All or nothing — this is the main characteristic of a transaction. When writing a few records, either all are written, or everything will be undone. If there is even one failure when writing one record, all the other things that are done within the transaction will be rolled back.
Transactions are commonly used with databases, but with classes from the namespace System.Transactions, you can also perform transactions on volatile or in-memory-based objects such as a list of objects. With a list that supports transactions, if an object is added or removed and the transaction fails, the list action is automatically undone. Writing to a memory-based list can be done in the same transaction as writing to a database.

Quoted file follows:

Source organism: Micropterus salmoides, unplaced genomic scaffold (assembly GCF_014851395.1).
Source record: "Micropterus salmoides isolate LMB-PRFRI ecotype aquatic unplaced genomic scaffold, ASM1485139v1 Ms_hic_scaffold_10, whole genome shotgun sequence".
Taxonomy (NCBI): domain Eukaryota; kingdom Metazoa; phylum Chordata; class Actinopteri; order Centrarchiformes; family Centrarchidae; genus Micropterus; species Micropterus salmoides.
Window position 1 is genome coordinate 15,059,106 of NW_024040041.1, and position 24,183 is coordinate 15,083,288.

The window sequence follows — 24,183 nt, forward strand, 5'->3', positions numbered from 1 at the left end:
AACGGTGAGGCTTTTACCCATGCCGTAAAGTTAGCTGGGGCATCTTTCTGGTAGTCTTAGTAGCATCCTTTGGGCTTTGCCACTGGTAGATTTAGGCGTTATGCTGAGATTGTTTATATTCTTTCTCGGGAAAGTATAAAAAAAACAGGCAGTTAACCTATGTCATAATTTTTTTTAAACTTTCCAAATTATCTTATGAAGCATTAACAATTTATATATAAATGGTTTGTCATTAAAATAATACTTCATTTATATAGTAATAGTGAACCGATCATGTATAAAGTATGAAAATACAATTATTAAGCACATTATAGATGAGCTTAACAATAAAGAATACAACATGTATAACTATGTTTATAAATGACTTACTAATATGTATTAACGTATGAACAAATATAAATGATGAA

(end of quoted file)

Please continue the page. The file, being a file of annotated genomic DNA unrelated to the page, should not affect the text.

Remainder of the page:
In Windows Vista, the file system and registry also get transactional support. Writing a file and making changes within the registry supports transactions.
In this chapter, the following topics are covered:
- Overview of transaction phases and ACID properties
- Traditional transactions
- Committable transactions
- Transaction promotions
- Dependent transactions
- Ambient transactions
- Transaction isolation level
- Custom resource managers
- Transactions with Windows Vista and Windows Server 2008
What are transactions? Think about ordering a book from a web site. The book-ordering process removes the book you want to buy from stock and puts it in your order box, and the cost of your book is charged to your credit card. With these two actions, either both actions ...